1 Like

Ah! But I have explicitly created the new index to be exactly like the other one. The only difference being the name , the UUID and the creation_date.

Not sure if I follow, could you share the commands you are using for reindex (creation of new index, mapping and reindex command)?

My bad, hopefully the following mappings can give some more insight:

and the part thats currently giving me errors is:

POST /_reindex
  "source": {
    "index": "my_polygons_1"
  "dest": {
    "index": "my_polygons_2"

which results in the error:

[polygon] is defined as an object in mapping [my_polygons_1] but this name is already used for a field in other types```

Also just did a test with your suggested "distance_error_pct" which is (mildly putting it) a huge increase in performance already.

Which brings me to the question;
Say I add said parameter to my mapping, how much is a "reasonable" amount to set this to? Currently I set it to 0.025 and was a huge increase. Does this mean it allows an error percentage of 2.5% based on my 1meter precision?

Thanks again in advance!

The parameter is a bit more complex and it works as follows:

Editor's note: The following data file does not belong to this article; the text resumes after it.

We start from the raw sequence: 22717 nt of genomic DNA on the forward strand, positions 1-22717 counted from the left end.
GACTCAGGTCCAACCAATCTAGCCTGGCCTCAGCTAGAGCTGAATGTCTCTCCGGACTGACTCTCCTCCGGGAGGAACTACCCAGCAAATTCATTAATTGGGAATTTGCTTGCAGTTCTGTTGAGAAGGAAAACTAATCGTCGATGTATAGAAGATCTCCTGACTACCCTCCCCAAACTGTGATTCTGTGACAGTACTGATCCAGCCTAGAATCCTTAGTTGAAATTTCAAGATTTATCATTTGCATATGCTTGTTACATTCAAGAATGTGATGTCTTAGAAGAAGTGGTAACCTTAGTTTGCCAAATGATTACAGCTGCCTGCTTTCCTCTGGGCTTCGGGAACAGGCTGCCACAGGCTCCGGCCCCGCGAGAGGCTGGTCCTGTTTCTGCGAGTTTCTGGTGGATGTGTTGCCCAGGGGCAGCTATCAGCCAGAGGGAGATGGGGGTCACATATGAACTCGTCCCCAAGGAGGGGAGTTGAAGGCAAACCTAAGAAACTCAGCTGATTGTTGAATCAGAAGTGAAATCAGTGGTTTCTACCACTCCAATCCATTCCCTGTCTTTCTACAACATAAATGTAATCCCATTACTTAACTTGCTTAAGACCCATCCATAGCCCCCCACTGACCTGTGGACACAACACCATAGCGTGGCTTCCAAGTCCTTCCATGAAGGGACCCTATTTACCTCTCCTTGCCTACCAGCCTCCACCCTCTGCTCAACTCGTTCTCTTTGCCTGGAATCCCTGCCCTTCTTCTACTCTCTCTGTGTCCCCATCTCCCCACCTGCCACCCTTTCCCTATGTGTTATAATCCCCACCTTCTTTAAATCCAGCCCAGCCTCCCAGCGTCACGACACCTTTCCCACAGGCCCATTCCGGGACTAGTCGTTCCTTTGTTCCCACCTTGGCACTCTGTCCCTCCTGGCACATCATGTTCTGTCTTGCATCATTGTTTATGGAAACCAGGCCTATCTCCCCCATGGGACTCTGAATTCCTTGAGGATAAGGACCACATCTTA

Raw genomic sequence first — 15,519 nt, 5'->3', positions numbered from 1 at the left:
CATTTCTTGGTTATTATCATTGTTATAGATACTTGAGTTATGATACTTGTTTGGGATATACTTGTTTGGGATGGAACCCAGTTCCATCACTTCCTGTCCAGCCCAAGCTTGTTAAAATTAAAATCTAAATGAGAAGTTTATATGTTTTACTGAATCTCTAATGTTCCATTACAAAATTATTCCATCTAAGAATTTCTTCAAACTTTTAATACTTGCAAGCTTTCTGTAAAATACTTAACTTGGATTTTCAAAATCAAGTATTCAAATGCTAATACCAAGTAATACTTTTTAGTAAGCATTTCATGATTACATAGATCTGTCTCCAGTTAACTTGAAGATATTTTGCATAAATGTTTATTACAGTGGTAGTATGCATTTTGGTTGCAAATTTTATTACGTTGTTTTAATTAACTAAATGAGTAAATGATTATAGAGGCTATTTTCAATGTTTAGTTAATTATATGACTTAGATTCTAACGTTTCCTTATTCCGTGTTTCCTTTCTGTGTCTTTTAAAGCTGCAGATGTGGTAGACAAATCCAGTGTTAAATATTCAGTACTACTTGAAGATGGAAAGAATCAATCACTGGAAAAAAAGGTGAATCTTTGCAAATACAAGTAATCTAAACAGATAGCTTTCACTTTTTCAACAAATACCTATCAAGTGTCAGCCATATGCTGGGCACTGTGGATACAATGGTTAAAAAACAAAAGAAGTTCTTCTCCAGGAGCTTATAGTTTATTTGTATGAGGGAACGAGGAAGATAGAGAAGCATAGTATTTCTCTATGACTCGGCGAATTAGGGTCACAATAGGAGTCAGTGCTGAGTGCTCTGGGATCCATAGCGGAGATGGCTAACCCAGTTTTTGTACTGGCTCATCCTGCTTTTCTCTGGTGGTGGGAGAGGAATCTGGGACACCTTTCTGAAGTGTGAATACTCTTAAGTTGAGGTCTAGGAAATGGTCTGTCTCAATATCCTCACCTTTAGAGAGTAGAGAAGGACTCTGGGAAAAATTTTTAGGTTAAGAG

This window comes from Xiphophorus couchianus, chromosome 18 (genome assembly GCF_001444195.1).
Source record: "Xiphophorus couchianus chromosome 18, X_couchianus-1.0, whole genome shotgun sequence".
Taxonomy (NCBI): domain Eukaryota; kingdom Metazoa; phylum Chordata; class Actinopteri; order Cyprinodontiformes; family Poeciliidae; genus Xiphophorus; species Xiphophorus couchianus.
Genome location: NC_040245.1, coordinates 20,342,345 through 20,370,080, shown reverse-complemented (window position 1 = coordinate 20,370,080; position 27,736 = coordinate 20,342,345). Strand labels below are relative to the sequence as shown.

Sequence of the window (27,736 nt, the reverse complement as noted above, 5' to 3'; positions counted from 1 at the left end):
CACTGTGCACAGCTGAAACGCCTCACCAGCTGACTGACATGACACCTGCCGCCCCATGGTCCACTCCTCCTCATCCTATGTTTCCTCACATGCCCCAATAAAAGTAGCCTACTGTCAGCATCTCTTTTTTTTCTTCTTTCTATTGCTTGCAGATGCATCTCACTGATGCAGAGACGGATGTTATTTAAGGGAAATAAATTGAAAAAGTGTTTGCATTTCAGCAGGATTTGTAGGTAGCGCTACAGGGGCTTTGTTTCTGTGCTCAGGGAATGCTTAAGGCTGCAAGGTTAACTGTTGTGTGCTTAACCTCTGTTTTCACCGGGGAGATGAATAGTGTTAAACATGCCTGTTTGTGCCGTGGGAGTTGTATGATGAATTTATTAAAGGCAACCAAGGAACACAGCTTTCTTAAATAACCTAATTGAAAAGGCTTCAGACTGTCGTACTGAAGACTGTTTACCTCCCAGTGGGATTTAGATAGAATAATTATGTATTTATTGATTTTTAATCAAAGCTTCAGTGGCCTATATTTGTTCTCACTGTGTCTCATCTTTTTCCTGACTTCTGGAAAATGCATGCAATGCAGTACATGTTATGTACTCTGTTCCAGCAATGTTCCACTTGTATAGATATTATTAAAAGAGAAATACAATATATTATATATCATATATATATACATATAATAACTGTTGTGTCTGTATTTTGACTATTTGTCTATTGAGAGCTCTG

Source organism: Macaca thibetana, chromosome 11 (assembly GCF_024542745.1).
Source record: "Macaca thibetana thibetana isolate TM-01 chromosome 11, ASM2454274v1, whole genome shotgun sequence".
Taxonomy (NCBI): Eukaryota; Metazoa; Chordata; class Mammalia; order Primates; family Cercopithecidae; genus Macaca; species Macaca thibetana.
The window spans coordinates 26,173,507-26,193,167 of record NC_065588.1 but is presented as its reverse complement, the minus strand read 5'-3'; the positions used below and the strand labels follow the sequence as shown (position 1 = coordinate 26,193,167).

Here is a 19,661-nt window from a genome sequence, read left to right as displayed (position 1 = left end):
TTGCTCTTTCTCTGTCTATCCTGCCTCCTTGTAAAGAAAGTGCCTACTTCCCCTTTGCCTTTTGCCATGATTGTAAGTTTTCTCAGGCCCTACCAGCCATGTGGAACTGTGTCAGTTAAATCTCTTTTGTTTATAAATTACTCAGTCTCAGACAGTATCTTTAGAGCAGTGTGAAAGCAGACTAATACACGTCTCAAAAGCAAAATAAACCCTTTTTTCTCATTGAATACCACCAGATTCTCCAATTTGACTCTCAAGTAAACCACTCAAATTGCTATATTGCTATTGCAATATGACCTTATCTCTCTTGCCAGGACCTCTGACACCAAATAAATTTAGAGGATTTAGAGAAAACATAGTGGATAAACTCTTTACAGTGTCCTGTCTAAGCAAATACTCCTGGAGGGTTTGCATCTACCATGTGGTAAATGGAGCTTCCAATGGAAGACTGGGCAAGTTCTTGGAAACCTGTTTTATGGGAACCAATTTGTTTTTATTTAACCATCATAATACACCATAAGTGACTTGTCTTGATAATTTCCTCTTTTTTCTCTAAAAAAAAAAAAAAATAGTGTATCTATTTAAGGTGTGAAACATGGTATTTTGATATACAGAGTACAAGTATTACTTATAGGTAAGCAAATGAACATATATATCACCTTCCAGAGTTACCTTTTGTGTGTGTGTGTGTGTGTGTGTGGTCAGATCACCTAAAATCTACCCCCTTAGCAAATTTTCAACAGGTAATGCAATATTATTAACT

When the parameter distance_error_pct is set, the algorithm computes the length of the bounding box of the provided shape. This length is multiplied by the value of that parameter and the result is the precision used to index the shape.

if the length of the diameter of the bounding box of the shape is 10 meters, then the precision for that shape is 0.025 meters. Because this is lower than the minimum given precision, the final precision will be 1m.

If the length of the diagonal is 100 meters, then the precision will be 2.5m.

If the length of the diagonal is 1000 meters, then the precision will be 25m.
and so on...

In summary, you will end up with your shapes indexed at variable precision depending on the area covered by the bounding box of such shape, with a maximum precision given by the precision parameter.

Hope it makes sense.

Thanks a lot Ignacio!

I applied the mentioned distance_error_pct to an index where the precision isn't all that important for now and the result for a small subset of a 100 documents seems to be massive already. We went from 280 MB to 1MB.

I do wonder if this could be applied elsewhere, I also use large very accurate (lots of coords) polygons but do think after reading trough the documentation isnt a good idea (i need accuracy but still determining whether how accurate it needs to be).

Again this seems to be the fix and am very grateful for your help!

1 Like

Great to hear that this solution is good enough for you.

Note that if you require precision you will have to upgrade to take advantage of the new indexing strategy. In addition you need to be aware you are running on an unmaintained version as it has reached EOL.

Thanks and currently this do, and i'm aware of the EOL. But luckily the upgrade to the newer ES has been talked about and will (eventually) happen :slight_smile:

This topic was automatically closed 28 days after the last reply. New replies are no longer allowed.